Class Act No. 4: Jon Kitna

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    Christian Petersen/Getty Images

    As backup to Tony Romo in Dallas, Jon Kitna has built a reputation around his strong Christian faith. He is well-known for his fair style of play, and for his decent style of vocabulary on the field as well. As noted by another player when he was with the Lions, the worst thing he has said while on the field was "fudge."

    Even though he is a pro QB making millions of dollars; he still tithes regularly to his church. When Tony Romo went down with an injury in 2010, Kitna stepped in nicely, going 4-5 and throwing for 2,000 yards and several touchdowns.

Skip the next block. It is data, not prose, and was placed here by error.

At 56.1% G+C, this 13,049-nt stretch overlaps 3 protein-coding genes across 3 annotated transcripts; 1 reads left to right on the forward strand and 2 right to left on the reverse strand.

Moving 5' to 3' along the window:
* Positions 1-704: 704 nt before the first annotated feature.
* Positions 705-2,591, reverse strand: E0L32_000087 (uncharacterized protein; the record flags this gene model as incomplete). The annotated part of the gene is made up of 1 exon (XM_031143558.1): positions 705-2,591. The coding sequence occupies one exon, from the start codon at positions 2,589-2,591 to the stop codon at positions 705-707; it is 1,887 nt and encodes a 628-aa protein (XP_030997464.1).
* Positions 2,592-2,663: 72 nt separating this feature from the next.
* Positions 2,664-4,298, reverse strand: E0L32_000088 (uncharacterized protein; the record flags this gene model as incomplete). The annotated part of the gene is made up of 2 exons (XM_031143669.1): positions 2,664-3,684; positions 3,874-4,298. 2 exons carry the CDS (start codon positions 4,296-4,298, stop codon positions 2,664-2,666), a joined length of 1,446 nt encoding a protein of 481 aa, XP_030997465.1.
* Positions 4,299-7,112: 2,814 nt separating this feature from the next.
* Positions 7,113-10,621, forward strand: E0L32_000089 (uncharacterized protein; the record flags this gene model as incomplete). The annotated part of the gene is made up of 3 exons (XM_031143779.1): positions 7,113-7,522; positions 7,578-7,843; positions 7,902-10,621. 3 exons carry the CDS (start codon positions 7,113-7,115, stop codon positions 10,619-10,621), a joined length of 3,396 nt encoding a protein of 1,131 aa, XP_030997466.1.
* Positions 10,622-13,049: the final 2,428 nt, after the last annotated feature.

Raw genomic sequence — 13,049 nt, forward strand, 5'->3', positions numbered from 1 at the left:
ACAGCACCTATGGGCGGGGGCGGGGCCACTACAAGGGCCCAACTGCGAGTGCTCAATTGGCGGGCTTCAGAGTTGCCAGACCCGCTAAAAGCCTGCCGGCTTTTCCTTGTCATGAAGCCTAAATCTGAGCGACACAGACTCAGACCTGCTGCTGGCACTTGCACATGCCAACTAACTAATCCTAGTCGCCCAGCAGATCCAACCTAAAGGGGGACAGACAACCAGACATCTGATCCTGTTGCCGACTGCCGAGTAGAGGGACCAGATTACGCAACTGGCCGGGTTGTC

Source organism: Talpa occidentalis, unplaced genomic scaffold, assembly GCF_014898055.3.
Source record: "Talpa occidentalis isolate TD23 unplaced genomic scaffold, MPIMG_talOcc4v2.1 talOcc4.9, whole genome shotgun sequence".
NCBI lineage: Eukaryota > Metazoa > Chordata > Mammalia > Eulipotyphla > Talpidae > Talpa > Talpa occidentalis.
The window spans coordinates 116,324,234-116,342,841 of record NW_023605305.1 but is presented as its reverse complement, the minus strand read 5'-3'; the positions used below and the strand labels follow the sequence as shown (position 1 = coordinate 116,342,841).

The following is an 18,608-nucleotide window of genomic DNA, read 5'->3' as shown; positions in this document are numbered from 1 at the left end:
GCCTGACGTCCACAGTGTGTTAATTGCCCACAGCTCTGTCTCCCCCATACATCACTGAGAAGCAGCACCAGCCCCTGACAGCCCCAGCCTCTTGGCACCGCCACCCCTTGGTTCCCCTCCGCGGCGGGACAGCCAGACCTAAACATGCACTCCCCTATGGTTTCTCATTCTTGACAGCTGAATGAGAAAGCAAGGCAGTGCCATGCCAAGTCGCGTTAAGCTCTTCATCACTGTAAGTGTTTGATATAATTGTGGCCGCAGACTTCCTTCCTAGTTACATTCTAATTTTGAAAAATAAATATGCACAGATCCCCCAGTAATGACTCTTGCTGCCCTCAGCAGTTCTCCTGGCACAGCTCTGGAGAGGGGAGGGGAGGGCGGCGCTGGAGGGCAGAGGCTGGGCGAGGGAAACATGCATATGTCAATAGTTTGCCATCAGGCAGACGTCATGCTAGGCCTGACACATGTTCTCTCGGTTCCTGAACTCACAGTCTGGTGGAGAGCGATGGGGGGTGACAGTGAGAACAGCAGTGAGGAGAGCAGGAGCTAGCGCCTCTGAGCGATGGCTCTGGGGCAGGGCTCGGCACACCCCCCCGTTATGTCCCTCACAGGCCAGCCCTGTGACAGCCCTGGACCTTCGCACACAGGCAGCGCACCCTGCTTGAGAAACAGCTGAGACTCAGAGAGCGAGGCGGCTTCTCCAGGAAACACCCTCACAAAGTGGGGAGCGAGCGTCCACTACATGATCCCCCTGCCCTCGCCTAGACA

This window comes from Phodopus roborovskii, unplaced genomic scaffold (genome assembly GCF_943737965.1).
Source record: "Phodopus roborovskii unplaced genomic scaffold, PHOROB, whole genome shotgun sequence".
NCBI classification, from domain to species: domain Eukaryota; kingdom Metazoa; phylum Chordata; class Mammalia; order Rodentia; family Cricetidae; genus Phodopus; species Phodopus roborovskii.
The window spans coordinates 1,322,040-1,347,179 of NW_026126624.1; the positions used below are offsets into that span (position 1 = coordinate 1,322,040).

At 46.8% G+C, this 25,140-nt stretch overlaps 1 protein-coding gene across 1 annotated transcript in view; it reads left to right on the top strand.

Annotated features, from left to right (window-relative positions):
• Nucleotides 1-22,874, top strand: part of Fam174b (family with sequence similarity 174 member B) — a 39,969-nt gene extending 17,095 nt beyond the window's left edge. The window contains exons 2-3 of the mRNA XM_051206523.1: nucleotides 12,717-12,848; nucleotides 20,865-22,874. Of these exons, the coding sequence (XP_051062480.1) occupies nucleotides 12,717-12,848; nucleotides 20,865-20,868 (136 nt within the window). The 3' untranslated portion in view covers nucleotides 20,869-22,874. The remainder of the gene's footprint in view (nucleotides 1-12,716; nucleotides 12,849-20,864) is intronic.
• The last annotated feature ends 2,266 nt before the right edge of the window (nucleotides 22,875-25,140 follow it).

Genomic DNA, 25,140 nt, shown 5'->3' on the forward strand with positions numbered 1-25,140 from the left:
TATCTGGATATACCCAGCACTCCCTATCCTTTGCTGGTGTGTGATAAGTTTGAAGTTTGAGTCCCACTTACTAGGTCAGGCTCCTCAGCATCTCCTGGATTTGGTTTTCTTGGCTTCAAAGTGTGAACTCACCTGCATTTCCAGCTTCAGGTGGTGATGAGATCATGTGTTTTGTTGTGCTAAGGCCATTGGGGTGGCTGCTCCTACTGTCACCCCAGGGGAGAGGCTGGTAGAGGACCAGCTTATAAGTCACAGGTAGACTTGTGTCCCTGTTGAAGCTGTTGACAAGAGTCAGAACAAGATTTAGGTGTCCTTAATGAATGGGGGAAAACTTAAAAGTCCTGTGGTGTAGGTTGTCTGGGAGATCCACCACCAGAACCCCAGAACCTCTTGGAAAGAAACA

Class Act No. 5: Reggie White

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    Reggie White played for the Philadelphia Eagles, Green Bay Packers and Carolina Panthers for 15 seasons. As an ordained minister, Reggie White was also well-known for his strong evangelical Christian faith. He always strove to be a positive influence on the field and off. His nickname was the "Minister of Defense."

    During his playing days, he was also an associate minister at Inner City Church in Atlanta in 1996 when the church was destroyed in the church-arson epidemic of the mid-90's. Unfortunately, he died of a heart attack in 2004.

    Several intersections in Tennessee and Wisconsin have been re-named for him. 

Class Act No. 6: Brian Dawkins

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    Having played for both the Philadelphia Eagles and the Denver Broncos, safety Brian Dawkins has been described as "mild-mannered" and a "quiet Christian man." His alter-ego, however, on the playing field, is termed "The Wolverine." He is the epitome of a strong leader, who is constantly rallying his troops on the football field.